Chronicles of Cross Training: April 30 – May 6

It’s Monday and the start of a fresh new week.

On the injury front, I had a pelvic MRI on Monday. The MRI will rule out a tear or damage to my adductor or proximal hamstring tendon. I’ve always speculated that I’d KNOW if I tore a tendon, but my tolerance for pain and discomfort is pretty high, and endorphins mess with my brain during runs. Better to know than not know, I guess- granted I won’t “know” until my follow-up in mid-May.

Aside from the MRI, I saw a sports chiropractor who did a complete evaluation and had some interesting thoughts about my injury. Unlike every PT and doctor I’ve seen who thought my hamstring was injured, he believes my hamstring/glute pain is caused from compensation due to a limited range of motion in my right big toe. This is a condition called Hallux Limitus.

The next time you run (or walk), think about the work your big toe does. Think about how odd it would be to run with your second and third toes taking the brunt of that impact because your big toe isn’t doing it’s job. Think about how the rest of your kinetic chain would compensate for a wonky big toe, especially when training for a race.

The Cliff’s Notes version: Perhaps my hip/glute “injury” isn’t the injury. Perhaps it’s a symptom.


Monday: 6 miles + 45 min. BodyPump
Tuesday 4 miles
Wednesday 60 min. elliptical + 2 miles
Thursday 30 min stair climber + 30 min. CXWORX
Friday 60 min. arc trainer
Saturday 30 min. BodyPump + 30 min. elliptical + 30 min. yoga
Sunday 60 min. elliptical

The big news is that I decided to stop running for the next few weeks while I work on strengthening my toes, feet, and ankles. We’re hoping that the rehab exercises, the increased range of motion, and retraining my body to push off on my big toes will basically “hit reset” on my running. I can also cross train to keep up my aerobic/cardio base.

I’m not crushed about the time off. After a failed two miles at Wednesday’s Fleet Feet Summerville pub run, I have nothing left to lose on the running front anyway.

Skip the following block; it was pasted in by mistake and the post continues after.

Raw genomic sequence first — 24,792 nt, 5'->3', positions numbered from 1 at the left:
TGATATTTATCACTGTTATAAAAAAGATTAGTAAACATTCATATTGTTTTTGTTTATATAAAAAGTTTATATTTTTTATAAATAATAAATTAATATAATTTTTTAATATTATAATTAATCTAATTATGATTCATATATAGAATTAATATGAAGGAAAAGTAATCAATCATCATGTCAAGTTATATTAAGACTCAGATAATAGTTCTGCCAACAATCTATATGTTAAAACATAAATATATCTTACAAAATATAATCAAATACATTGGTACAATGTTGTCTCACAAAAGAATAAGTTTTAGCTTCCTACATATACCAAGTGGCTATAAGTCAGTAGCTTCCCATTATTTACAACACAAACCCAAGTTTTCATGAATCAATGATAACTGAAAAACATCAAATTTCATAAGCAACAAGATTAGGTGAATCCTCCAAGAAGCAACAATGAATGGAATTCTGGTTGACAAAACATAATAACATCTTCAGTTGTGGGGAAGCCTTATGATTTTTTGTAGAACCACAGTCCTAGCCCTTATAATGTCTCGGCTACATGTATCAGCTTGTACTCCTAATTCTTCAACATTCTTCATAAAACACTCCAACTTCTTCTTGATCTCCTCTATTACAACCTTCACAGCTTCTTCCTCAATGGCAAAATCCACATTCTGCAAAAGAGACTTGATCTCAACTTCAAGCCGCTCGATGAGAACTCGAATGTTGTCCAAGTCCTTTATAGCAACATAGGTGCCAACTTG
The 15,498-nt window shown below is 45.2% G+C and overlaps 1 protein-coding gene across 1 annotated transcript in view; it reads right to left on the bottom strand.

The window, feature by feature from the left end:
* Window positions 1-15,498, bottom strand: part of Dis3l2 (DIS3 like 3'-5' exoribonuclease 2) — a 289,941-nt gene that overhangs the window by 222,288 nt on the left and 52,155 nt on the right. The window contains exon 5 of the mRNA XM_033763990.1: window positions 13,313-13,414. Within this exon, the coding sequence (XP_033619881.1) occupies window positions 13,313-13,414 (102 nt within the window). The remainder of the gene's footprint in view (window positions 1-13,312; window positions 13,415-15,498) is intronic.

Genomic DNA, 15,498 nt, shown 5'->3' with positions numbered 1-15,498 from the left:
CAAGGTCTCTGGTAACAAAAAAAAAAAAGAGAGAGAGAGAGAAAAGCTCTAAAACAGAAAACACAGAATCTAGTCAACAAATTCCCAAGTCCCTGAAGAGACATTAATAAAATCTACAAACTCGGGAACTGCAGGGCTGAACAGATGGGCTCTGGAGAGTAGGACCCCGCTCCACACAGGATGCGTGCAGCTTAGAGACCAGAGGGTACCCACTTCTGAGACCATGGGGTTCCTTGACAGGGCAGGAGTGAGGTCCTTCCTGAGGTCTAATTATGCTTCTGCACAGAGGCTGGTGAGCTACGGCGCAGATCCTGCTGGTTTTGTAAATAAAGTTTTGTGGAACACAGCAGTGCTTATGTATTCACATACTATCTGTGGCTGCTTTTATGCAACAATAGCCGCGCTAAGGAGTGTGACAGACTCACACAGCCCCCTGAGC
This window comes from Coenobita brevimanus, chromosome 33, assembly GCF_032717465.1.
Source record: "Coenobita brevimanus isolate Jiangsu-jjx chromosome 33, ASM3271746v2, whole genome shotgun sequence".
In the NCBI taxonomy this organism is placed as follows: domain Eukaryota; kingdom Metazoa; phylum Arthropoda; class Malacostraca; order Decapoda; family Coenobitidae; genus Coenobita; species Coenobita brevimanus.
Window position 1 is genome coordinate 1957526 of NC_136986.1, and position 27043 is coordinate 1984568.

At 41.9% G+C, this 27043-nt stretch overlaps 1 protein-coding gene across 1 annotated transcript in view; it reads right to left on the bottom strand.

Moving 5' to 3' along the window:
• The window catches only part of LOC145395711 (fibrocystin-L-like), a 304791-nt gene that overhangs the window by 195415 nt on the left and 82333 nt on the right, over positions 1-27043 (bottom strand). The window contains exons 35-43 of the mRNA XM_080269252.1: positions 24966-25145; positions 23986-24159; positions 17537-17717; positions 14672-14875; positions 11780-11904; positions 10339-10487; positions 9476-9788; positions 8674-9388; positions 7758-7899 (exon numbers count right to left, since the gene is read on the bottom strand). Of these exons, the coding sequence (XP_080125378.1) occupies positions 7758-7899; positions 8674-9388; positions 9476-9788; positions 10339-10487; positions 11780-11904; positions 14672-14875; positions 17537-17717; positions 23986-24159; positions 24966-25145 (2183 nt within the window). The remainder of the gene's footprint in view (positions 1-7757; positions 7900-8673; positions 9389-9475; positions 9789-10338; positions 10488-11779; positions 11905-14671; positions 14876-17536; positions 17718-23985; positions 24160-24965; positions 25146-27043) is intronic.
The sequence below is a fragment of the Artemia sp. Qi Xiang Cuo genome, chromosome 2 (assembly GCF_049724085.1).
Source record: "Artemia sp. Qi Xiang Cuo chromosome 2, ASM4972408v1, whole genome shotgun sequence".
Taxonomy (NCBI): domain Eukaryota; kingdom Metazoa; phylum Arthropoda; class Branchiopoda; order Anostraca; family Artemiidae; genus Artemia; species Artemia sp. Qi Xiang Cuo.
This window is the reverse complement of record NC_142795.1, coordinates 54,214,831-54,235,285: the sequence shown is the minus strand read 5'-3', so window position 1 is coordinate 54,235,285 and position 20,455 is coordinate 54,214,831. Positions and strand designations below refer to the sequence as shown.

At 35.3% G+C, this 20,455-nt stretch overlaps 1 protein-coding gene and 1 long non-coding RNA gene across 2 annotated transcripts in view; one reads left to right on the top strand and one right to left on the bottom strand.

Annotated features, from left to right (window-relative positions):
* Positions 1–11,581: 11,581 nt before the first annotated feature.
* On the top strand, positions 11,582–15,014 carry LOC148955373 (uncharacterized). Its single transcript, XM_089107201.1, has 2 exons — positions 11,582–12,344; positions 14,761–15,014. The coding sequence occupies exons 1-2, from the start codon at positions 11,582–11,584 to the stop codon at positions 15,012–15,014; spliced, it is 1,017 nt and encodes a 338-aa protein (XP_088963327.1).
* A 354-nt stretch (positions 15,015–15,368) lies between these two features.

On a positive note, the pub run had a great turnout. Fleet Feet always does a nice job, and it was fun to catch up with friends. Brooks Running and Garmin came out with products for us to try, and we had post-race brews and prize giveaways at Homegrown Brewhouse in Downtown Summerville.



Besides the pub run, I went to the Les Mills launch party at my gym, Zoo Health Club of Charleston, on Saturday. We did BodyPump 105 and I attended a 30 min. beginner’s yoga class.

In the last two weeks, I haven’t had glute pain when I forward fold, so I decided to test the waters with yoga- and a beginner’s class seemed safe enough. When I was legitimately training for races (last year!), yoga was a big part of my cross training, and I went weekly. It’s nice to have that activity back, not only because of the summer heat kicking in but also because yoga is a great way to unwind mentally.

On Saturday afternoon, I went to the Charleston Dragonboat Festival in Brittlebank Park. It was warm outside but a nice day to be on the water, hanging out with friends, drinking margaritas, and raising money and awareness for cancer charities. I hung out with some close friends, reconnected with some friends I hadn’t seen in awhile, and made some new friends. It was a wonderful way to spend Cinco De Mayo.


I hope everyone had a safe weekend and has a great week!

I’m linking up with Holly, Wendy, and Courtney for their weekly wraps. Come join the fun!

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16 Responses to Chronicles of Cross Training: April 30 – May 6

  1. sarahdudek80 says:

    Fingers crossed that you get some answers soon. I know how frustrating it can be to feel constantly injured and just wanting some answers. It is amazing how an injury can actually be a symptom of something else. The kinetic chain is both incredible and incredibly frustrating. Take care of yourself!